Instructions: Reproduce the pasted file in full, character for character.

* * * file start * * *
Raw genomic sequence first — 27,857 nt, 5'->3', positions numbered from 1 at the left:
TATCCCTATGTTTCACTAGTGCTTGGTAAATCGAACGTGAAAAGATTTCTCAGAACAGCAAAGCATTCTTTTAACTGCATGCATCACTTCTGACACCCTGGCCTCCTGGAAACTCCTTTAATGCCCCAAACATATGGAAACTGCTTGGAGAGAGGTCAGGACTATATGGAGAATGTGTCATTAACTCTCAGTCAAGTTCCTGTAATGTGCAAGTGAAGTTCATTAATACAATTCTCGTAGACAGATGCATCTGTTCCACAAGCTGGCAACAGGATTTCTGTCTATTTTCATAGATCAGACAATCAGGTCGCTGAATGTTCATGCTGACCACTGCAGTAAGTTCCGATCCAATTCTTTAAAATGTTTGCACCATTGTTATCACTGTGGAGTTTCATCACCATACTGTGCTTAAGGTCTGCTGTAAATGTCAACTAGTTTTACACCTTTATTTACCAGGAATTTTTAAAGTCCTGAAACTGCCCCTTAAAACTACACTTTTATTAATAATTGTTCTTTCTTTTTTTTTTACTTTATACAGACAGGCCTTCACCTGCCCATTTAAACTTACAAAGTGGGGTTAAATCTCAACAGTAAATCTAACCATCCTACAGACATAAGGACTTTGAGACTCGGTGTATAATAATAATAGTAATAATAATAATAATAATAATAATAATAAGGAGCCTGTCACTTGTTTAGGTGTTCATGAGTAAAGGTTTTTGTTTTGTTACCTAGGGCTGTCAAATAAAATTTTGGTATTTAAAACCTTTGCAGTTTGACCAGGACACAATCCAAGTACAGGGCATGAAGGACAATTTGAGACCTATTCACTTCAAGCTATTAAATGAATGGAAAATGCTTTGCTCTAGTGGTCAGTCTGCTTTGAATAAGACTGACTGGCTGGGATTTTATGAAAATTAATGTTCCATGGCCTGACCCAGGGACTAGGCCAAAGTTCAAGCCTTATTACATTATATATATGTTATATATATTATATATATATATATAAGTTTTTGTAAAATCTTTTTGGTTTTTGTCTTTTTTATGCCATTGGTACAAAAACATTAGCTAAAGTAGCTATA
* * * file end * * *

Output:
Raw genomic sequence first — 27,857 nt, 5'->3', positions numbered from 1 at the left:
TATCCCTATGTTTCACTAGTGCTTGGTAAATCGAACGTGAAAAGATTTCTCAGAACAGCAAAGCATTCTTTTAACTGCATGCATCACTTCTGACACCCTGGCCTCCTGGAAACTCCTTTAATGCCCCAAACATATGGAAACTGCTTGGAGAGAGGTCAGGACTATATGGAGAATGTGTCATTAACTCTCAGTCAAGTTCCTGTAATGTGCAAGTGAAGTTCATTAATACAATTCTCGTAGACAGATGCATCTGTTCCACAAGCTGGCAACAGGATTTCTGTCTATTTTCATAGATCAGACAATCAGGTCGCTGAATGTTCATGCTGACCACTGCAGTAAGTTCCGATCCAATTCTTTAAAATGTTTGCACCATTGTTATCACTGTGGAGTTTCATCACCATACTGTGCTTAAGGTCTGCTGTAAATGTCAACTAGTTTTACACCTTTATTTACCAGGAATTTTTAAAGTCCTGAAACTGCCCCTTAAAACTACACTTTTATTAATAATTGTTCTTTCTTTTTTTTTTACTTTATACAGACAGGCCTTCACCTGCCCATTTAAACTTACAAAGTGGGGTTAAATCTCAACAGTAAATCTAACCATCCTACAGACATAAGGACTTTGAGACTCGGTGTATAATAATAATAGTAATAATAATAATAATAATAATAATAATAAGGAGCCTGTCACTTGTTTAGGTGTTCATGAGTAAAGGTTTTTGTTTTGTTACCTAGGGCTGTCAAATAAAATTTTGGTATTTAAAACCTTTGCAGTTTGACCAGGACACAATCCAAGTACAGGGCATGAAGGACAATTTGAGACCTATTCACTTCAAGCTATTAAATGAATGGAAAATGCTTTGCTCTAGTGGTCAGTCTGCTTTGAATAAGACTGACTGGCTGGGATTTTATGAAAATTAATGTTCCATGGCCTGACCCAGGGACTAGGCCAAAGTTCAAGCCTTATTACATTATATATATGTTATATATATTATATATATATATATAAGTTTTTGTAAAATCTTTTTGGTTTTTGTCTTTTTTATGCCATTGGTACAAAAACATTAGCTAAAGTAGCTATA